Efficiency comes in many flavors. The teachers union openly feared me because they also fear the word efficiency. Understandably, the reason is that whenever they hear that word it typically translates either into layoffs, pay cuts, or both. However, had they actually listened to my message, they would have realized that approach wasn’t necessarily the efficiency I was talking about. That type of efficiency is what I call the cheap status quo model. For example, how cheap can I get by when negotiating on copier paper when the real question should be what other options are there to send out information other than in printed form? When it came to our district I was seeking to think beyond just the simple cheaper status quo model. I was seeking to rethink everything we do, not just negotiate a cheaper price on things we may not even need in the first place.
When it comes to our schools we must start doing better. We are already screwing over our heirs when it comes to burdening them with the disastrous results of our approach on overspending and debt. I see no reason why they must also suffer at the hands of a failed approach to education as well. The current system we have is an unmitigated disaster. We are relying on a model that was created nearly a century ago. It is a system that is so outdated, over bloated, over controlled, and inefficient that actual learning takes a back seat to far too many other self serving and inefficient agenda’s. Furthermore, it fails to meet the skill set required for the modern workforce.
In 1979 President Carter created the Department of Education thus placing oversight over the nation’s educational system under federal control. His idea was that he could fix all of our educational ills and make everything “equal” at the same time. Instead it proved to be a huge mistake. We currently have twice as many people working in our public educational system today as we did in 1970. At the same time our public school enrollment has only gone up by 8.5%. Even after adjusting for inflation we dump exponentially more dollars per student into public education than we did in 1970 yet test scores haven’t budged in all those years. If anything, we’ve gone down in our educational rankings against the rest of the world. In the mean time the bureaucracy that Carter created is so overwhelming that attempting to make any significant structural changes is like trying to turn around a battleship in a fishing pond. If you attempt any movement at all you’ll only find yourself sinking further in the muck.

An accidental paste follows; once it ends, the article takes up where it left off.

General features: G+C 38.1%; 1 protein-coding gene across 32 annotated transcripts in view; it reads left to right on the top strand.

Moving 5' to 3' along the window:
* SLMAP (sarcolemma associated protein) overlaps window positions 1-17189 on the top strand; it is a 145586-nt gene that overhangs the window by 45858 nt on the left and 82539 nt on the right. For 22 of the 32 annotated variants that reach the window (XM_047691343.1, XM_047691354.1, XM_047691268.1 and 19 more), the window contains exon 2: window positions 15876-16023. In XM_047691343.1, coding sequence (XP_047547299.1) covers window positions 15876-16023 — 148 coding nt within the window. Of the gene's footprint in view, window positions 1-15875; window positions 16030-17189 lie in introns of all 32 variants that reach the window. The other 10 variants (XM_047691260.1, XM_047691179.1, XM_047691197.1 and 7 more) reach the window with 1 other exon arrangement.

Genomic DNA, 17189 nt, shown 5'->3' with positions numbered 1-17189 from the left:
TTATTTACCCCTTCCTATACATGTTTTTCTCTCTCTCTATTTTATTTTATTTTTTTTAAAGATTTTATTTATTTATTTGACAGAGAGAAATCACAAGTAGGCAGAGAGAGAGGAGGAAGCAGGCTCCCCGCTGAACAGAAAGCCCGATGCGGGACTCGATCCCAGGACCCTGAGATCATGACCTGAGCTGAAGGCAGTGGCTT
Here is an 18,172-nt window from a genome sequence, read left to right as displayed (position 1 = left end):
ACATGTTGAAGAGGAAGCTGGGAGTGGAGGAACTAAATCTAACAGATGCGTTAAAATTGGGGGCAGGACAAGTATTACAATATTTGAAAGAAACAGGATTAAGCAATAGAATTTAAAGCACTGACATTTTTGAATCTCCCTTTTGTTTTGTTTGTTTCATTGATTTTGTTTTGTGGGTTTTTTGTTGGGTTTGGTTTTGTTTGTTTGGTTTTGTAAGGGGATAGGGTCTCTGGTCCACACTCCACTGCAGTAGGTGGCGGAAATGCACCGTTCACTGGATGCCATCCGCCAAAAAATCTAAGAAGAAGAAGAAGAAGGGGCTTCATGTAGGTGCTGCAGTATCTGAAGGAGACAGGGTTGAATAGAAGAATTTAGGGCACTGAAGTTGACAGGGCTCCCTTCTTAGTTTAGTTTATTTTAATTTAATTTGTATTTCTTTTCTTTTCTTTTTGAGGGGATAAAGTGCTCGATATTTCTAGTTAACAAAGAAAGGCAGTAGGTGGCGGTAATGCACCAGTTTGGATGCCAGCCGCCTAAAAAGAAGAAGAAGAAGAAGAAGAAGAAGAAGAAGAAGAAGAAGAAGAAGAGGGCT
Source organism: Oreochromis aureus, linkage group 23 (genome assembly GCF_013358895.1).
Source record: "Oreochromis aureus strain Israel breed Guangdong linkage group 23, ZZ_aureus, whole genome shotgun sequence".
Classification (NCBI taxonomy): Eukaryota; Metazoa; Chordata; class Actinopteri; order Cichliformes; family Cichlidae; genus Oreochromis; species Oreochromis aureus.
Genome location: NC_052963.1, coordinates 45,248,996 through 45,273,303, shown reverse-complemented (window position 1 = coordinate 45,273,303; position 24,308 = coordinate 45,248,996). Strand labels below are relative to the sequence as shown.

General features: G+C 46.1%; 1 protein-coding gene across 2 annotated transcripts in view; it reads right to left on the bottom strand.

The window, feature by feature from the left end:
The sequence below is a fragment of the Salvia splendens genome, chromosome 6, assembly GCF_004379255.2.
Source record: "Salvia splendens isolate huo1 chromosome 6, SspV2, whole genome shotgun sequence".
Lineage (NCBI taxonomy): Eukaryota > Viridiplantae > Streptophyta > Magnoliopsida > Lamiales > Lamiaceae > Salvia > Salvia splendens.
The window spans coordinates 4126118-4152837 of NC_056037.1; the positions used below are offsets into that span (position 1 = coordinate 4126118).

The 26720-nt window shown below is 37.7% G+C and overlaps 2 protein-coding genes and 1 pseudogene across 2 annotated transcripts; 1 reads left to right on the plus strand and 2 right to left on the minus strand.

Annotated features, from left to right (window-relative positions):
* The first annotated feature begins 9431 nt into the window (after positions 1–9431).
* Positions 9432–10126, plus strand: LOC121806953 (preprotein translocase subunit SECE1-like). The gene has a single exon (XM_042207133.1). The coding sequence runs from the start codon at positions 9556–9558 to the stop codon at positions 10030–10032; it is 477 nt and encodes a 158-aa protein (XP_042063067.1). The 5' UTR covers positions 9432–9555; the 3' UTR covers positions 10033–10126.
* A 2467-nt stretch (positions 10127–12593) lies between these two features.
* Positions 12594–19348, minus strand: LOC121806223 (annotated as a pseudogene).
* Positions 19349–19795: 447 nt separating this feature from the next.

The first thing we need to do to right this ship is to get rid of the Department of Education and send that function back to the states. Not only will that unload a huge layer of unnecessary bureaucracy, but in all honesty, those that have the best interest of the children are those that can be found closest to the children themselves. That means even the state should surrender the bulk of control back to the local districts. After all, it’s the parents within the district that care the most for the educational welfare of their own children. Yes, I get the whole concept of economic disparity, but what we are talking about here is control. The best method for equalizing the economic disparity and also provide parental control at the same time is through a voucher system whereby parents are granted choices and quality is promoted through competition.
The answer we’ve always gotten ever since Carter took over education is that rather than actually addressing the real needs of our kids, we simply need to continually pour an ever increasing amount of money into an ever increasing bureaucracy that does nothing to fix our failing schools. However, there is no model whatsoever that proves such a correlation between money and a quality education actually exists. When kids in 3